According to ancient human fossils found in Tierra del Fuego
dating back 8,500 to 11,500 years ago, humans lived in this remote region long
before it became known as the “Land of Fire.” The name “Tierra del Fuego” was
coined by Portuguese explorer Ferdinand Magellan in 1520 when his ships arrived
at this southernmost tip of South America. It is thought that, in the mists of
dawn, the dispersed fires and columns of smoke from the native populations
seemed to float on the water, thus giving this archipelago its name.
called on Ushuaia, the capital city of the Tierra del Fuego province. Ushuaia
is the southernmost urban center in the world and the closest city to the South
Pole. In December and January, the region enjoys 17 hours of daylight. Despite
its isolation and harsh conditions during the colder months of the year, or
perhaps because of these things, there is a lot to see and do in and around
Ushuaia. During Regatta’s recent visit, guests took an
unforgettable trip on the Southern Fuegian Railway, also known as the End of
the World Train, through Tierra del Fuego National Park to Lapataia Bay.
Completely cut off from the rest of South America, Tierra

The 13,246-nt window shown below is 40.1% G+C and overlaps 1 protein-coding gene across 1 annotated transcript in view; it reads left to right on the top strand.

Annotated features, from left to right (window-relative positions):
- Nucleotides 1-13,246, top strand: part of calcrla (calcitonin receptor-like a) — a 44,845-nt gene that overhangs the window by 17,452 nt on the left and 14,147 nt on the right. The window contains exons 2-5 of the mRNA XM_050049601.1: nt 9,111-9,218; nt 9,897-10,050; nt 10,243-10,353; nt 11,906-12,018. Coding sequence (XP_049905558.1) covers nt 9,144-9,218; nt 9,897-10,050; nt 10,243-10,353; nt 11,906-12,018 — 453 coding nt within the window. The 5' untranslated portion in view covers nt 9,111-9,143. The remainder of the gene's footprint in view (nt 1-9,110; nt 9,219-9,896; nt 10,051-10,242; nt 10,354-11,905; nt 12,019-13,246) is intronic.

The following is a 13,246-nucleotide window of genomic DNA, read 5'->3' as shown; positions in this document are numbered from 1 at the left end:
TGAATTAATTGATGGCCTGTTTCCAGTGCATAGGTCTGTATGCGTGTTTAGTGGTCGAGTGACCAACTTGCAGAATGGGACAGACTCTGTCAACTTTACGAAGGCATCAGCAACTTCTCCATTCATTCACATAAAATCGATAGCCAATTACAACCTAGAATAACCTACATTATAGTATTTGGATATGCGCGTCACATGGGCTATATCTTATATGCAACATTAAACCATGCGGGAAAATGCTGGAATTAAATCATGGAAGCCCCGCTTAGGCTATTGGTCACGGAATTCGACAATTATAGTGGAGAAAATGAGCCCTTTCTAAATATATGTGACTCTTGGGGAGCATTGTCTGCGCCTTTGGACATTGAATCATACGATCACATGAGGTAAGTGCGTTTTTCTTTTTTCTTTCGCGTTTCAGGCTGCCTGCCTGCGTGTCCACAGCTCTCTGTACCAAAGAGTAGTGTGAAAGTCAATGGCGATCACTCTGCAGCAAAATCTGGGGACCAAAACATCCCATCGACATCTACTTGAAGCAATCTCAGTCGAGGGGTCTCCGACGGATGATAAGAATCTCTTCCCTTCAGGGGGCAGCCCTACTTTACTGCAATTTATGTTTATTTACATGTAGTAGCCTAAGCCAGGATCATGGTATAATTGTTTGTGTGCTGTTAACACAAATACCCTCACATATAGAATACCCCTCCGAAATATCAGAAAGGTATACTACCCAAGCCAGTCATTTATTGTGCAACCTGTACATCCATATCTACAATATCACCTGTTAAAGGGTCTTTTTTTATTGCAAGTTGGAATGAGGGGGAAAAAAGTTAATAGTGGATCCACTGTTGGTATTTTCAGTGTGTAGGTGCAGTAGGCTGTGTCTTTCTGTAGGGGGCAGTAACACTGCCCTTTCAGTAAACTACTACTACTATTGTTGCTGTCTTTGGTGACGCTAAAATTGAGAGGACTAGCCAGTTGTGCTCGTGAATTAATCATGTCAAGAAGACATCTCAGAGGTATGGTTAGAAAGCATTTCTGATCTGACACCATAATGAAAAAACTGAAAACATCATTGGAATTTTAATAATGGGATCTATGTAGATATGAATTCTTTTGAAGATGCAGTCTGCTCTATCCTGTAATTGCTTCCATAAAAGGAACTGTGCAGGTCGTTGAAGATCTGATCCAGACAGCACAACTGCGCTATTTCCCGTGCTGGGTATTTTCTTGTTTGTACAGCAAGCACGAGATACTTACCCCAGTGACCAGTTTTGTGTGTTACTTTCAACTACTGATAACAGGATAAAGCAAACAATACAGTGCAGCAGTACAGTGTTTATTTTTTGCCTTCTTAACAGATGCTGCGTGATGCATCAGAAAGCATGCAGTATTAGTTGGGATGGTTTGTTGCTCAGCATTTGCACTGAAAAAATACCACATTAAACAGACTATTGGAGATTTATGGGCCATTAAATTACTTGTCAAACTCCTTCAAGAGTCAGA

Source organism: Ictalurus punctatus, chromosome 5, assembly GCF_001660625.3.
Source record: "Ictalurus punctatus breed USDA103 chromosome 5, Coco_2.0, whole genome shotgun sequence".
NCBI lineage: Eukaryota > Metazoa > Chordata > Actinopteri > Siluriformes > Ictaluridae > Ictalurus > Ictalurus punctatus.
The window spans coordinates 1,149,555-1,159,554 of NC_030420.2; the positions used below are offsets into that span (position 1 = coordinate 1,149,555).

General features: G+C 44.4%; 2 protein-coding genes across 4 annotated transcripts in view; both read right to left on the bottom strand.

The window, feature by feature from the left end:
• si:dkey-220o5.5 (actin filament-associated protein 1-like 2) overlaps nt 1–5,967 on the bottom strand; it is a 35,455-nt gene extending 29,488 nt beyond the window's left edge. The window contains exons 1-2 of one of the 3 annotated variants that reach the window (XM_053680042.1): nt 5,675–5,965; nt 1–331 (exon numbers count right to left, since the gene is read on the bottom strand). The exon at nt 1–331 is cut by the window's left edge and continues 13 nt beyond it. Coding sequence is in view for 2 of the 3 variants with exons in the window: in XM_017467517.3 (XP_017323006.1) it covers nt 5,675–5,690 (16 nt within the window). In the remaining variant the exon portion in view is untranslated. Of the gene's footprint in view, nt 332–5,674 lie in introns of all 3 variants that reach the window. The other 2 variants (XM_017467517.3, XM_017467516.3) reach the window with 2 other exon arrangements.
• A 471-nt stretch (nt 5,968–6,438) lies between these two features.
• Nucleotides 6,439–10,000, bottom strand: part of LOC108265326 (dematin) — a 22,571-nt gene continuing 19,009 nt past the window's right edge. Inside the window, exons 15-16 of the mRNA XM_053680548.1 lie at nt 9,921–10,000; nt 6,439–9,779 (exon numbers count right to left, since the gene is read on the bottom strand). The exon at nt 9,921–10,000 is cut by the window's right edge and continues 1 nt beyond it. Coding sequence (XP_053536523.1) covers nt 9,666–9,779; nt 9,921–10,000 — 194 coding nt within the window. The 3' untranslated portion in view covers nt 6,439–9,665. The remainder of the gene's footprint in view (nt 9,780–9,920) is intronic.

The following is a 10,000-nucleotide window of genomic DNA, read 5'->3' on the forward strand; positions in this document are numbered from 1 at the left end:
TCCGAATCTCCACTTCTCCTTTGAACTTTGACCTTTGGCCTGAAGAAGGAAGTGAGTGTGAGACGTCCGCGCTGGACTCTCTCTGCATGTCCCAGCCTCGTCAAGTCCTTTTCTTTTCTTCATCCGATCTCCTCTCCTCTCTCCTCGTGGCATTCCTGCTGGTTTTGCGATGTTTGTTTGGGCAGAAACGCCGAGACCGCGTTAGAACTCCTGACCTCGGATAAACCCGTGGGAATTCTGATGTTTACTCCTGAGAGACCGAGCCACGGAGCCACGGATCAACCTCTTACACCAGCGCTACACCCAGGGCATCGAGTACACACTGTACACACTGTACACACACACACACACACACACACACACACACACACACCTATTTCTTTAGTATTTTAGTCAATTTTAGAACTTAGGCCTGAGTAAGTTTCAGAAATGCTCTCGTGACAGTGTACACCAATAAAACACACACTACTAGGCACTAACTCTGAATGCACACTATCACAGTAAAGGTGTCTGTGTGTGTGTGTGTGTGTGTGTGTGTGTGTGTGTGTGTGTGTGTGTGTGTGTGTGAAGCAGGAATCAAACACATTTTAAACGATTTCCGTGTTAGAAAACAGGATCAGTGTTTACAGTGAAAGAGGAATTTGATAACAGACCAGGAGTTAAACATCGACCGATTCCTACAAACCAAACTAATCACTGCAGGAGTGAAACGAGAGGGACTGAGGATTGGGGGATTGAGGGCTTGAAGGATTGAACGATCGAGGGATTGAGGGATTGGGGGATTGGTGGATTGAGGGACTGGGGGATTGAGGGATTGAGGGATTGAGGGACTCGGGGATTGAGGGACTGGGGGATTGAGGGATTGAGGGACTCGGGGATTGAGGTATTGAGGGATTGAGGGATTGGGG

del Fuego was developed in the 19th century as a penal colony where Argentina
sent its worst criminal offenders because escape was virtually impossible. The
prisoners were expected to take care of themselves, and a railway was built to
transport wood from the forests for heating and building.
Now a tourist attraction through this remote national forest, the unique train transports
guests across rivers and peat bogs, the beautiful formations of peat moss for
which this region is known. There was a brief stop at the Macarena Waterfall
Station, where guests saw the lovely falls and also heard about Tierra del
Fuego’s indigenous people, the Yamana.
Arriving at Lapataia Bay, the group was met by a catamaran
and treated to a cruise through Beagle Channel. These waters are among the best
in the world for trout fishing, but on this day the cormorants, sea lions and
seals were the stars of the show.
The cruise visited Les Eclaireurs Lighthouse, which is also
known as the Lighthouse at the End of the World. Put into service in 1920, it
guards the entrance to Ushuaia and is now controlled remotely.
Quite comfortable with tourists, the seals and sea lions on
Seal Island and Isla de los Lobos went about their business of napping and
playing, unaffected by the arrival of spectators.
Island of the Birds is home to cormorants and other sea
birds and a few seals and sea lions as well.
There are numerous other thrilling adventures to be had at the end of the
world for those looking to explore the majestic wilderness of South America. Marina will stop in Ushuaia on South American Holiday, which departs on
December 8, 2013, as will Regatta on
the February 3, 2014 sailing, Mystical
Andes & Majestic Fjords.